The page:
Following a Path to Science | A student perspective on research at UC Davis Bodega Marine Lab
Kimberly is currently at senior at UC Davis, majoring in Geology. She writes: "As a child, I loved learning about geology, meteorology, and astronomy, as they were both fascinating and easy to experience. I always knew that I wanted to go to college and study science, though it wasn’t so simple in reality."
From The Washington Post: “Nicholas Pinter, a professor of geology and flood researcher at the University of California at Davis, said the current flooding in the Midwest presents both success stories and failures of levees.”
From TED.com: The big idea: Imagination is a superpower — it allows us to push beyond perceived limits, to think beyond the ordinary and to discover a new world of possibilities. The Earth and Moon are like identical twins, made up of the exact same materials -- which is really strange, since no other celestial bodies we know of share this kind of chemical relationship. What's responsible for this special connection? Looking for an answer, planetary scientist and MacArthur "Genius" Sarah T. Stewart discovered a new kind of astronomical object -- a synestia -- and a new way to solve the mystery of the Moon's origin. This talk was presented at a TED Salon event given in partnership with U.S. Air Force.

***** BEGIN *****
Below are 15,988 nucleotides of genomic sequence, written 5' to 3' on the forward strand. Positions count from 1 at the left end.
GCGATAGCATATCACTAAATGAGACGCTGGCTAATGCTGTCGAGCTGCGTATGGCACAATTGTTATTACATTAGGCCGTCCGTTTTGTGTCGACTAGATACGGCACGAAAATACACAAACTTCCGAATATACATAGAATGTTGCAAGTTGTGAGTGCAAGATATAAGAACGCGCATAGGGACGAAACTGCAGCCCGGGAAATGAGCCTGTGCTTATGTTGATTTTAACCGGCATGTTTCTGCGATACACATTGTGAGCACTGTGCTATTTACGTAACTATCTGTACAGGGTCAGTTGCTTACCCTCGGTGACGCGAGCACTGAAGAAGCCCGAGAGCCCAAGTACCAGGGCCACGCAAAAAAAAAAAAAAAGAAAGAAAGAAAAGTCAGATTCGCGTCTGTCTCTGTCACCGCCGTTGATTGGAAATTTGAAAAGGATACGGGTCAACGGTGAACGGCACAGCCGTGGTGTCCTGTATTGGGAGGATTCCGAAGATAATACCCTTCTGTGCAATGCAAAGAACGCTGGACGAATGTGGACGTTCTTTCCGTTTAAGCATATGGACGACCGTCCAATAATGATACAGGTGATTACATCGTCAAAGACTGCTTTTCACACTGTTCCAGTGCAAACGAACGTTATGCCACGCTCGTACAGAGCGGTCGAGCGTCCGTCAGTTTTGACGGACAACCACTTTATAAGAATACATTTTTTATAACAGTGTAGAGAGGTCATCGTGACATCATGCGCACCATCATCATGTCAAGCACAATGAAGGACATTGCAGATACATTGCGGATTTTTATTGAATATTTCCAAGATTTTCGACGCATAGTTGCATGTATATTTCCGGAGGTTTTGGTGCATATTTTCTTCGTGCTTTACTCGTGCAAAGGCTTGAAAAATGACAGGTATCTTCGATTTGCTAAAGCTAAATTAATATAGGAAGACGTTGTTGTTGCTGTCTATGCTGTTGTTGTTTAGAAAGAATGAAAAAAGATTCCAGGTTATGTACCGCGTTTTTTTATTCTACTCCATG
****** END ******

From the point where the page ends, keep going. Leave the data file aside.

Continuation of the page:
From the California Aggie: Tyrannosaurus rex, Velociraptor, Iguanodon, Brachiosaurus, Allosaurus, Stegosaurus — all names of dinosaurs that students learn about in GEL 12: Dinosaurs. The two-unit class grants students science and engineering general education credit, making it a popular choice for non-STEM majors.
From EOS: Scientists using instruments that can measure isotopes in materials with exacting precision found rocks with neon in them, and they think that it’s the same neon that came from that primordial cloud. Sujoy Mukhopadhyay coauthored the study along with fellow University of California, Davis, geochemist Curtis Williams.